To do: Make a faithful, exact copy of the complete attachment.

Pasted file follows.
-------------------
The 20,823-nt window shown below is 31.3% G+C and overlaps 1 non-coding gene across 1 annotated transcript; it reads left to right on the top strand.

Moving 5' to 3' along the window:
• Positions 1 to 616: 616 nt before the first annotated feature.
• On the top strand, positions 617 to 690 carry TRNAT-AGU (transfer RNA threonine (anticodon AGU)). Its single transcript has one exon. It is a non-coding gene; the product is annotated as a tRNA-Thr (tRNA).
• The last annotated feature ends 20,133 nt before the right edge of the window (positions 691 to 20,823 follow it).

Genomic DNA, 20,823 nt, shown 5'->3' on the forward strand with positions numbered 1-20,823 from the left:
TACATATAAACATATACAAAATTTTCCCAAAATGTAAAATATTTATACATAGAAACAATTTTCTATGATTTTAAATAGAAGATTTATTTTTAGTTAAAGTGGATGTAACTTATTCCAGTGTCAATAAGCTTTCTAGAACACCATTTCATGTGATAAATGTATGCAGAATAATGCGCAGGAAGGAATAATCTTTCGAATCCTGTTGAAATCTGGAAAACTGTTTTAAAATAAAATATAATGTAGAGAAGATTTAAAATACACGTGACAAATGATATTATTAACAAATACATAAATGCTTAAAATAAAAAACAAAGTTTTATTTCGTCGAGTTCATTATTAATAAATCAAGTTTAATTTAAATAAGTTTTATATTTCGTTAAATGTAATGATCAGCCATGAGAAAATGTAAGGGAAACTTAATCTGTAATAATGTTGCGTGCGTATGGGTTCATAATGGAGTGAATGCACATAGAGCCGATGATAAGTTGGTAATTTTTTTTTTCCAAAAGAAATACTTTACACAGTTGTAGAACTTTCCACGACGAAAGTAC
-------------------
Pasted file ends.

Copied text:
The 20,823-nt window shown below is 31.3% G+C and overlaps 1 non-coding gene across 1 annotated transcript; it reads left to right on the top strand.

Moving 5' to 3' along the window:
• Positions 1 to 616: 616 nt before the first annotated feature.
• On the top strand, positions 617 to 690 carry TRNAT-AGU (transfer RNA threonine (anticodon AGU)). Its single transcript has one exon. It is a non-coding gene; the product is annotated as a tRNA-Thr (tRNA).
• The last annotated feature ends 20,133 nt before the right edge of the window (positions 691 to 20,823 follow it).

Genomic DNA, 20,823 nt, shown 5'->3' on the forward strand with positions numbered 1-20,823 from the left:
TACATATAAACATATACAAAATTTTCCCAAAATGTAAAATATTTATACATAGAAACAATTTTCTATGATTTTAAATAGAAGATTTATTTTTAGTTAAAGTGGATGTAACTTATTCCAGTGTCAATAAGCTTTCTAGAACACCATTTCATGTGATAAATGTATGCAGAATAATGCGCAGGAAGGAATAATCTTTCGAATCCTGTTGAAATCTGGAAAACTGTTTTAAAATAAAATATAATGTAGAGAAGATTTAAAATACACGTGACAAATGATATTATTAACAAATACATAAATGCTTAAAATAAAAAACAAAGTTTTATTTCGTCGAGTTCATTATTAATAAATCAAGTTTAATTTAAATAAGTTTTATATTTCGTTAAATGTAATGATCAGCCATGAGAAAATGTAAGGGAAACTTAATCTGTAATAATGTTGCGTGCGTATGGGTTCATAATGGAGTGAATGCACATAGAGCCGATGATAAGTTGGTAATTTTTTTTTTCCAAAAGAAATACTTTACACAGTTGTAGAACTTTCCACGACGAAAGTAC